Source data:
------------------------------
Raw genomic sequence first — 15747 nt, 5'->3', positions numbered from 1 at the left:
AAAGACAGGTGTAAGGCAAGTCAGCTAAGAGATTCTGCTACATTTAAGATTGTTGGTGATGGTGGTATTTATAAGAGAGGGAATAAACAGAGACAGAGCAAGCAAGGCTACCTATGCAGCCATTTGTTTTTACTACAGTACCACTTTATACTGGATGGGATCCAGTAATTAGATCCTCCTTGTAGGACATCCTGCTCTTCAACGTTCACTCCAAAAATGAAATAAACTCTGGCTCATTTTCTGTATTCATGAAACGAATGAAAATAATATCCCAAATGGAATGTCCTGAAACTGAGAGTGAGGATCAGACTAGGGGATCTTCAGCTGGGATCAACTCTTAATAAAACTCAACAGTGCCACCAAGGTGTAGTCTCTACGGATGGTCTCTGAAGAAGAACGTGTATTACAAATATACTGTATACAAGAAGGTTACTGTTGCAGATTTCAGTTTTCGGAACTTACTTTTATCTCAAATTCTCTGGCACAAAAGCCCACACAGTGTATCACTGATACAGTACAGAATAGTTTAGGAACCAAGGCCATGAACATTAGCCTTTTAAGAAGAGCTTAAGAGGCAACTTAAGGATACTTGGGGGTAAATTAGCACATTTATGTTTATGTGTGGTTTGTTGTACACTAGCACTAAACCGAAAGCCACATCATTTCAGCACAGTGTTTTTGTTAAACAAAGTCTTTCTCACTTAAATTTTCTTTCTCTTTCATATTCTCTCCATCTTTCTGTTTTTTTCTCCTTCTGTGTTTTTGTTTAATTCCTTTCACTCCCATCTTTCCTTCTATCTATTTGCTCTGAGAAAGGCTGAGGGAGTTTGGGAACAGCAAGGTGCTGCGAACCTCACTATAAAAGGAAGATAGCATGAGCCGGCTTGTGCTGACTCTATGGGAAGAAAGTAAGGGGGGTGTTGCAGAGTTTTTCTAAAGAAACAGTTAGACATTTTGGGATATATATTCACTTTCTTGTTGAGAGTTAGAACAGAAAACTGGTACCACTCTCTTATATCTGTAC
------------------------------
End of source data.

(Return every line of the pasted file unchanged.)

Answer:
Raw genomic sequence first — 15747 nt, 5'->3', positions numbered from 1 at the left:
AAAGACAGGTGTAAGGCAAGTCAGCTAAGAGATTCTGCTACATTTAAGATTGTTGGTGATGGTGGTATTTATAAGAGAGGGAATAAACAGAGACAGAGCAAGCAAGGCTACCTATGCAGCCATTTGTTTTTACTACAGTACCACTTTATACTGGATGGGATCCAGTAATTAGATCCTCCTTGTAGGACATCCTGCTCTTCAACGTTCACTCCAAAAATGAAATAAACTCTGGCTCATTTTCTGTATTCATGAAACGAATGAAAATAATATCCCAAATGGAATGTCCTGAAACTGAGAGTGAGGATCAGACTAGGGGATCTTCAGCTGGGATCAACTCTTAATAAAACTCAACAGTGCCACCAAGGTGTAGTCTCTACGGATGGTCTCTGAAGAAGAACGTGTATTACAAATATACTGTATACAAGAAGGTTACTGTTGCAGATTTCAGTTTTCGGAACTTACTTTTATCTCAAATTCTCTGGCACAAAAGCCCACACAGTGTATCACTGATACAGTACAGAATAGTTTAGGAACCAAGGCCATGAACATTAGCCTTTTAAGAAGAGCTTAAGAGGCAACTTAAGGATACTTGGGGGTAAATTAGCACATTTATGTTTATGTGTGGTTTGTTGTACACTAGCACTAAACCGAAAGCCACATCATTTCAGCACAGTGTTTTTGTTAAACAAAGTCTTTCTCACTTAAATTTTCTTTCTCTTTCATATTCTCTCCATCTTTCTGTTTTTTTCTCCTTCTGTGTTTTTGTTTAATTCCTTTCACTCCCATCTTTCCTTCTATCTATTTGCTCTGAGAAAGGCTGAGGGAGTTTGGGAACAGCAAGGTGCTGCGAACCTCACTATAAAAGGAAGATAGCATGAGCCGGCTTGTGCTGACTCTATGGGAAGAAAGTAAGGGGGGTGTTGCAGAGTTTTTCTAAAGAAACAGTTAGACATTTTGGGATATATATTCACTTTCTTGTTGAGAGTTAGAACAGAAAACTGGTACCACTCTCTTATATCTGTAC